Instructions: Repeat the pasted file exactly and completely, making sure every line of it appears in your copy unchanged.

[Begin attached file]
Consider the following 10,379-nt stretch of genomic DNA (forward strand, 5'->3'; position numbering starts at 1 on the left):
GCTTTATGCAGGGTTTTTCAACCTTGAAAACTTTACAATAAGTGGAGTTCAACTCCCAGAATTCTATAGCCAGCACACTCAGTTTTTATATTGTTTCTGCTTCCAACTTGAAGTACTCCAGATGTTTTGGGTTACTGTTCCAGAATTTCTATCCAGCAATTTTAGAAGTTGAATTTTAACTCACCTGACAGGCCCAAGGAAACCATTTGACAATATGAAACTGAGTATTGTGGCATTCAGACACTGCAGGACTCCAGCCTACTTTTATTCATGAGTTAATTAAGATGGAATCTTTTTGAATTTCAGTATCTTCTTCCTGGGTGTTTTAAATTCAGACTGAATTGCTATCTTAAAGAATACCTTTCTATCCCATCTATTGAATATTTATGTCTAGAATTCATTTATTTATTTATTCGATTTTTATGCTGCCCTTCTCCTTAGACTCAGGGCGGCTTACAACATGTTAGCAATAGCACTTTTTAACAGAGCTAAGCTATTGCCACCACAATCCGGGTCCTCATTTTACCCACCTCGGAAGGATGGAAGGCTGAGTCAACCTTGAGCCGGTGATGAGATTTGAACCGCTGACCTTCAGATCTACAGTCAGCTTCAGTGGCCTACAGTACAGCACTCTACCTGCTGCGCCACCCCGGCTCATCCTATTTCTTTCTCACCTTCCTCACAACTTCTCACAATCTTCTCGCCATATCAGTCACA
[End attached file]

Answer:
Consider the following 10,379-nt stretch of genomic DNA (forward strand, 5'->3'; position numbering starts at 1 on the left):
GCTTTATGCAGGGTTTTTCAACCTTGAAAACTTTACAATAAGTGGAGTTCAACTCCCAGAATTCTATAGCCAGCACACTCAGTTTTTATATTGTTTCTGCTTCCAACTTGAAGTACTCCAGATGTTTTGGGTTACTGTTCCAGAATTTCTATCCAGCAATTTTAGAAGTTGAATTTTAACTCACCTGACAGGCCCAAGGAAACCATTTGACAATATGAAACTGAGTATTGTGGCATTCAGACACTGCAGGACTCCAGCCTACTTTTATTCATGAGTTAATTAAGATGGAATCTTTTTGAATTTCAGTATCTTCTTCCTGGGTGTTTTAAATTCAGACTGAATTGCTATCTTAAAGAATACCTTTCTATCCCATCTATTGAATATTTATGTCTAGAATTCATTTATTTATTTATTCGATTTTTATGCTGCCCTTCTCCTTAGACTCAGGGCGGCTTACAACATGTTAGCAATAGCACTTTTTAACAGAGCTAAGCTATTGCCACCACAATCCGGGTCCTCATTTTACCCACCTCGGAAGGATGGAAGGCTGAGTCAACCTTGAGCCGGTGATGAGATTTGAACCGCTGACCTTCAGATCTACAGTCAGCTTCAGTGGCCTACAGTACAGCACTCTACCTGCTGCGCCACCCCGGCTCATCCTATTTCTTTCTCACCTTCCTCACAACTTCTCACAATCTTCTCGCCATATCAGTCACA